Ivorian protesters warned to keep off streets

President Laurent Gbagbo has called on young militants and protesters to keep off the streets this weekend as tensions mount in the West African country over Gbagbo’s right to remain in power.

A presidential ballot was to have been held on Sunday, but Gbagbo cancelled the vote last month, saying the nation was not ready. Both rebels who control the north and opposition leaders agreed, but they reject Gbagbo’s claim that the Constitution allows him to remain in power after Sunday.

Opposition and pro-Gbagbo youth militants are preparing rallies on Saturday and Sunday, respectively, in the main city, Abidjan, to celebrate the national soccer team’s qualification for the 2006 World Cup.

But many fear the rallies will quickly turn political—and violent.

“On October 30, there will be nothing ... just go quietly to work, and nothing will happen to you,” Gbagbo said in a televised speech broadcast on Wednesday.

London-based rights group Amnesty International has warned violence could flare anew in the war-divided country if a solution isn’t found soon to the country’s bitter crisis.

Gbagbo said street protests have been banned since June and are illegal.
Such protests in the past have led to widespread violence and harsh crackdowns by security forces.

“Everybody should know that street marches are prohibited until we have peace, until the elections, and you, dear friends, are charged with applying this ... decision,” Gbagbo said.

Côte d’Ivoire, the world’s top cocoa producer, has been split in two since rebels launched a failed coup in 2002 and seized the northern half of the country. Despite repeated peace deals, neither side has disarmed.

Tension has been rising for weeks as both sides argue over the country’s future.

Gbagbo has vowed to stay in office after Sunday—until elections are held. Rebels and opposition parties have demanded he step down and say they won’t recognise his authority to govern after that date.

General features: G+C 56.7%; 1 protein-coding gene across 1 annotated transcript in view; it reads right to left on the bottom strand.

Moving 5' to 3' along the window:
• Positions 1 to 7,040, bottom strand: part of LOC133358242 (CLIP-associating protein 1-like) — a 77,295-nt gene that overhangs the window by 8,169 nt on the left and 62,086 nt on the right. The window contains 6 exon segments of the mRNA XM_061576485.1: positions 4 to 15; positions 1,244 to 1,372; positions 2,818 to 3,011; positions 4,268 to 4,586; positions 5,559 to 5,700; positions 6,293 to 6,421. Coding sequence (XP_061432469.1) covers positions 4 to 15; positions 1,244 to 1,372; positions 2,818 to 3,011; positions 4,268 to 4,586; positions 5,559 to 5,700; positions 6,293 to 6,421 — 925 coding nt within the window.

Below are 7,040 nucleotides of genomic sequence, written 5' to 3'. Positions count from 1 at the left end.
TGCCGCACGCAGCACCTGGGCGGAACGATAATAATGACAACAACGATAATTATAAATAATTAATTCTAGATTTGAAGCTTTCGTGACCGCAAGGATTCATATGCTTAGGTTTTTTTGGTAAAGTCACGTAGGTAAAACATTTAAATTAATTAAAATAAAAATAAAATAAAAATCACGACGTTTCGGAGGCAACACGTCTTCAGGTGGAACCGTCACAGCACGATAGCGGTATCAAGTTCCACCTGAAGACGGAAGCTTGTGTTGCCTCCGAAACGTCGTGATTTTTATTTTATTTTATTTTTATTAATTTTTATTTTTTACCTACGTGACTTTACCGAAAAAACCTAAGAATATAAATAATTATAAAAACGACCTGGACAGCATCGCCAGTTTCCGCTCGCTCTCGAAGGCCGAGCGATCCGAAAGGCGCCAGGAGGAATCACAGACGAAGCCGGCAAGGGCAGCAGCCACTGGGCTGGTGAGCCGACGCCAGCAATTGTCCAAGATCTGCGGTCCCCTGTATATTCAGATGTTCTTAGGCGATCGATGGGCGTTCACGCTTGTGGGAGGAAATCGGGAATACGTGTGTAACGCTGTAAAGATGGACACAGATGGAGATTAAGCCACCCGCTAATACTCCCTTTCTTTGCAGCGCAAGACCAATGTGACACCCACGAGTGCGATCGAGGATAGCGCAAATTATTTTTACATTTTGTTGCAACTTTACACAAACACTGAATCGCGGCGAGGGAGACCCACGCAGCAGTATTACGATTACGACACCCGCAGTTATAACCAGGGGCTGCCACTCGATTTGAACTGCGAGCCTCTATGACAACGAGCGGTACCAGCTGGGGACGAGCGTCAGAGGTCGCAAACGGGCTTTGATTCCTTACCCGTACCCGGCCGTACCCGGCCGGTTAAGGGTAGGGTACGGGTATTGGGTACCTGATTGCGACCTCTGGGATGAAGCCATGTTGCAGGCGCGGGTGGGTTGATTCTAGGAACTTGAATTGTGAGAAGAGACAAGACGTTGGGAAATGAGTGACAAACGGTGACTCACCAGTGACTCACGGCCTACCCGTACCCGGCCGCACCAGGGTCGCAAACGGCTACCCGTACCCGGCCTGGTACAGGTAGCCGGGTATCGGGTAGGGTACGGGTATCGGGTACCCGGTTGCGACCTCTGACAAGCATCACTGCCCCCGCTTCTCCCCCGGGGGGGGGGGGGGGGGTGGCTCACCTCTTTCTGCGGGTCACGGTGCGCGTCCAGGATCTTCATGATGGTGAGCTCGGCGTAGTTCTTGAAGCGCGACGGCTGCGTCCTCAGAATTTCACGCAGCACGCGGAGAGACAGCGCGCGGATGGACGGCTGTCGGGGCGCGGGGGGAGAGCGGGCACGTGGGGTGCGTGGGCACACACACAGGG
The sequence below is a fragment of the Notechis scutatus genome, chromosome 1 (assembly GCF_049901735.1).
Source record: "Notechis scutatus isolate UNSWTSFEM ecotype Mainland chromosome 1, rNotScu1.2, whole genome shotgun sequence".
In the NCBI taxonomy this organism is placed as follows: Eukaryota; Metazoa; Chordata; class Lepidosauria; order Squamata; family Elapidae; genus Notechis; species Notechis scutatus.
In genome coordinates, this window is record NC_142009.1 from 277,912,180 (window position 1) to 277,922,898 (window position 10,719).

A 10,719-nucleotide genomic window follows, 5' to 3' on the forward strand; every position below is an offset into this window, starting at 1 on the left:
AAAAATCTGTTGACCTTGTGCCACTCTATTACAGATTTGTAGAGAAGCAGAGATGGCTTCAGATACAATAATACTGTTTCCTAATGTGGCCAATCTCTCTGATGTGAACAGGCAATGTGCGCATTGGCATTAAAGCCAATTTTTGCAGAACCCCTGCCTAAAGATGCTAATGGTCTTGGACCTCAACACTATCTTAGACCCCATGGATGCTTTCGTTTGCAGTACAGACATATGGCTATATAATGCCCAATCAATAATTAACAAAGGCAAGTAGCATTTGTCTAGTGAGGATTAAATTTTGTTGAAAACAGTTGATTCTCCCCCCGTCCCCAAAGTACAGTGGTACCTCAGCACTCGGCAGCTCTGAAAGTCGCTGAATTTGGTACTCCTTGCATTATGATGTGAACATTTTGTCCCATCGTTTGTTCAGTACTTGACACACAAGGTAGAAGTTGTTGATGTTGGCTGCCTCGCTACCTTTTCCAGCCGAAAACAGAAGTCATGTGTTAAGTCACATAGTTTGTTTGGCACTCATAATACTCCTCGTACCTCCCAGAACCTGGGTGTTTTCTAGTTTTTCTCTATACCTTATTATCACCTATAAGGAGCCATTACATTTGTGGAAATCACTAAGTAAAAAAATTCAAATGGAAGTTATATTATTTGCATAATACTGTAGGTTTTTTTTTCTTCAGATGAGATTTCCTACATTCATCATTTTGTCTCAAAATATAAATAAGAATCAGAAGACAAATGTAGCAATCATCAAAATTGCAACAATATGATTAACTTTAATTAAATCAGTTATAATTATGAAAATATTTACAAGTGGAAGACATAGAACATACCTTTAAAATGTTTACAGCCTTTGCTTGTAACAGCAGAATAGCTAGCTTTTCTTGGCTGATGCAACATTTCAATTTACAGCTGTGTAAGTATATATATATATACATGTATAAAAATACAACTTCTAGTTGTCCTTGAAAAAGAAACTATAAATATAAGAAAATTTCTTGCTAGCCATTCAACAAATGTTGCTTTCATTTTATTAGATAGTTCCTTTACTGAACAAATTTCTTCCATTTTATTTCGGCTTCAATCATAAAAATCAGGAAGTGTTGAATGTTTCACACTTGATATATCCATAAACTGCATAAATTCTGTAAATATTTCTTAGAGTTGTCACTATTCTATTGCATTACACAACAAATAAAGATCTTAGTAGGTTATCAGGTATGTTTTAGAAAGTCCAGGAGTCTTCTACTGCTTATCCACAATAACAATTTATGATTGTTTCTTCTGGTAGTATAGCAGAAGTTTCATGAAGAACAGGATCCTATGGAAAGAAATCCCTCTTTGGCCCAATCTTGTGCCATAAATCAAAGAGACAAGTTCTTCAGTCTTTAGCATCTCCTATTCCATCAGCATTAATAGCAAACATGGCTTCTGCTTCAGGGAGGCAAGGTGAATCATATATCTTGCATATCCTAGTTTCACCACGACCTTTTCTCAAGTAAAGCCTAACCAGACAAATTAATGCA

The African Union and the United Nations Security Council have tried to ease tension, both coming out in favour of an extension of Gbagbo’s mandate and urging the appointment of a new prime minister to shepherd Côte d’Ivoire toward elections no later than October 30 2006.

Authorities have said a new prime minister would be elected by Sunday, but it was not clear whether that would happen.

According to the AU proposals, the new prime minister is to be chosen during a summit chaired by South African President Thabo Mbeki and Nigerian President Olusegun Obasanjo in the capital, Yamoussoukro. No date has been set.

Obasanjo is mourning the death of his wife, who died in Spain last week. Mbeki, who brokered an April peace deal among warring parties, is helping mediate the crisis.

Rebels say the premiership should go to them and have suggested either rebel leader Guillaume Soro or his second-in-command, Louis-Andre Dacoury-Tabley.

The post is currently held by Seydou Diarra, who was picked to head the government of national reconciliation in January 2003 under the terms of a French-brokered peace deal.

Although Diarra has been widely criticised in the local media for being too soft, some say he could be reappointed because he is considered neutral and therefore has the approval of all sides.

Other contenders has been circulating in the local media this week, with Central Bank of West African States Governor Charles Konan Banny, former agriculture minister Lambert Kouassi Konan, former UN diplomat Amara Essy and former justice minister Jacqueline Oble as likely candidates.—Sapa-AP

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